Important Note: This website contains historical data from the INSP project. As of 2004 the site is no longer maintained and certain sections do not work correctly.

Chornobyl Initiatives Reports and Publications Photo Library Nuclear Reactor Profiles and Accomplishments About our Program Web site sections
- Current Activity Report
- Activity Report Archive
- Current Chornobyl Report
- Program Reports
- Brochures/Fliers
- INSP Resource Center

Previous File Soviet-Designed Nuclear Power Plant Profiles Next File

Armenia Flag ARMENIA

Armenia Nuclear Power Plant

Country Profile

Size: 11,500 square miles (slightly smaller than Maryland)
Population1: 3.4 million (1999 est.)
Gross Domestic Product1: $9.2 billion (1998 est.)
   (purchasing power parity)
Gross Domestic Product per Capita: $2,700 (1998 est.)

Electricity Production1: 5.7 billion kWh (1998)
Electricity Consumption per Capita: 1,700 kWh (1998)
Total Installed Generating Capacity (1998)2: 3,070 MW
   Thermal-Fired Plants: 1,630 MW (53%)
   Nuclear Plants: 440 MW (14%)
   Hydroelectric Plants: 1,000 MW (33%)

1 CIA Fact Book.
2 Energy Information Administration, 1999.

Armenia Map

Armenia's Nuclear Power Program

The Armenia nuclear power plant is located at Medzamor. The plant consists of two modified VVER?440/230s. The units have been modified with seismic upgrades and are sometimes referred to as Model V270s. Seismic reinforcements have been made to the reactor building and structures, electrical cabinets, and cooling towers. In addition, the Model V270s have primary coolant pumps with longer coast-down time, an additional emergency feedwater system, and a backup residual heat removal system.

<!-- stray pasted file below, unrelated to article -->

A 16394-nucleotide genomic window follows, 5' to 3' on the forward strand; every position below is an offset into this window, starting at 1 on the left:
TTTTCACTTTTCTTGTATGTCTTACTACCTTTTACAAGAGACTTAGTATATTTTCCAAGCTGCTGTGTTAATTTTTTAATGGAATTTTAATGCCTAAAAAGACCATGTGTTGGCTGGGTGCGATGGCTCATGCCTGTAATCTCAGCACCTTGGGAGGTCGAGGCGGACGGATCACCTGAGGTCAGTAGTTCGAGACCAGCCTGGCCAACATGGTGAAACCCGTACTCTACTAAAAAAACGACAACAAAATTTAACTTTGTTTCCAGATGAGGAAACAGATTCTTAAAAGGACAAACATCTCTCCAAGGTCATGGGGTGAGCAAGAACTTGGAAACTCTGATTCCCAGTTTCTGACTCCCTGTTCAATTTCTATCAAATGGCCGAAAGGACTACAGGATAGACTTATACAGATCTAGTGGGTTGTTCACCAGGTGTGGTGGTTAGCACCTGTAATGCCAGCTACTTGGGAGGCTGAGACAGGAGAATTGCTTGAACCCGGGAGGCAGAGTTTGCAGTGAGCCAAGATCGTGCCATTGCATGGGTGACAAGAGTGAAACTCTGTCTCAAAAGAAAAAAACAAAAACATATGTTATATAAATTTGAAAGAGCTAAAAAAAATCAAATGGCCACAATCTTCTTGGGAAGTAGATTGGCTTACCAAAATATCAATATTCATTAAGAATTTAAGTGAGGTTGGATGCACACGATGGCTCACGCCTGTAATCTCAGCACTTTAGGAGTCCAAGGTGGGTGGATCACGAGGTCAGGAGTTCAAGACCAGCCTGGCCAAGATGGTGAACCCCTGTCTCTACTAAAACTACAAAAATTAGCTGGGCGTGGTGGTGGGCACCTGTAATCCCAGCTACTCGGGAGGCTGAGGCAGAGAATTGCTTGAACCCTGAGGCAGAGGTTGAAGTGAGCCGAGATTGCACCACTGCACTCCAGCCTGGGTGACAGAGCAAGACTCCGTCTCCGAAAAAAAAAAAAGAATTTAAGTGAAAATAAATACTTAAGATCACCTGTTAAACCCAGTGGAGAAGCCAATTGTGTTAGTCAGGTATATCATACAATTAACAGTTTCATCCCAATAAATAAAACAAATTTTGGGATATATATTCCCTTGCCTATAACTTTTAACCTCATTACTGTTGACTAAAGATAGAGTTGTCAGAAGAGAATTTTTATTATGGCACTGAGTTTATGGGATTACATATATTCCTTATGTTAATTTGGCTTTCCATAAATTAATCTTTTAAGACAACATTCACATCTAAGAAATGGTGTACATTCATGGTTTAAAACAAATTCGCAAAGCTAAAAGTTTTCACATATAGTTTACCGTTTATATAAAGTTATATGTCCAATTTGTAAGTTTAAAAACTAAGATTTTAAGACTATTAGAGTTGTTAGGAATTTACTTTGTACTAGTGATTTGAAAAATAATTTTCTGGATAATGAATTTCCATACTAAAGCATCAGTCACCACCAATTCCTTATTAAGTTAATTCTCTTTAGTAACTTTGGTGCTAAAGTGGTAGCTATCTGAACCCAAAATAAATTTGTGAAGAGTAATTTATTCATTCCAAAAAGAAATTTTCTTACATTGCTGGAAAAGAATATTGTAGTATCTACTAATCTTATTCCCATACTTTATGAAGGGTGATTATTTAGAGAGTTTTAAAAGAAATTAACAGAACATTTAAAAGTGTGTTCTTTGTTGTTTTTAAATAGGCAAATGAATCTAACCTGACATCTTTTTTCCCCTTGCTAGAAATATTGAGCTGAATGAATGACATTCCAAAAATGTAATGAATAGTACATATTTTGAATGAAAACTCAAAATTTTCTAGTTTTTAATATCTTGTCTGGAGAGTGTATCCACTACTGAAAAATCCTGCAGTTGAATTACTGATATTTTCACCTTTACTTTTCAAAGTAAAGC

Both units were shut down in early 1989 following an earthquake. In 1993, the government decided to restart the plant and, in late 1995, Unit 2 was placed back on line. Unit 2 was selected for restart because it is the newer of the two units. Armenian officials have said Unit 1 will not be restarted.

Armenia's first priority is to ensure the safe operation of Unit 2 and bring it closer to international safety practices. In 1999, Unit 2 supplied 36 percent of the country's electricity.

In 1995, the Armenian government documented its energy program to the year 2005, which included a two-stage plan for nuclear energy development. The first stage entails operating the plant until 2005, and the second stage calls for bringing a new nuclear power plant on line between 2005 and 2010. The Armenian government has committed to the permanent shutdown of Unit 2 when a new nuclear power plant is brought on line. The government's long-term program calls for nuclear energy to provide 38 percent of the country's electricity.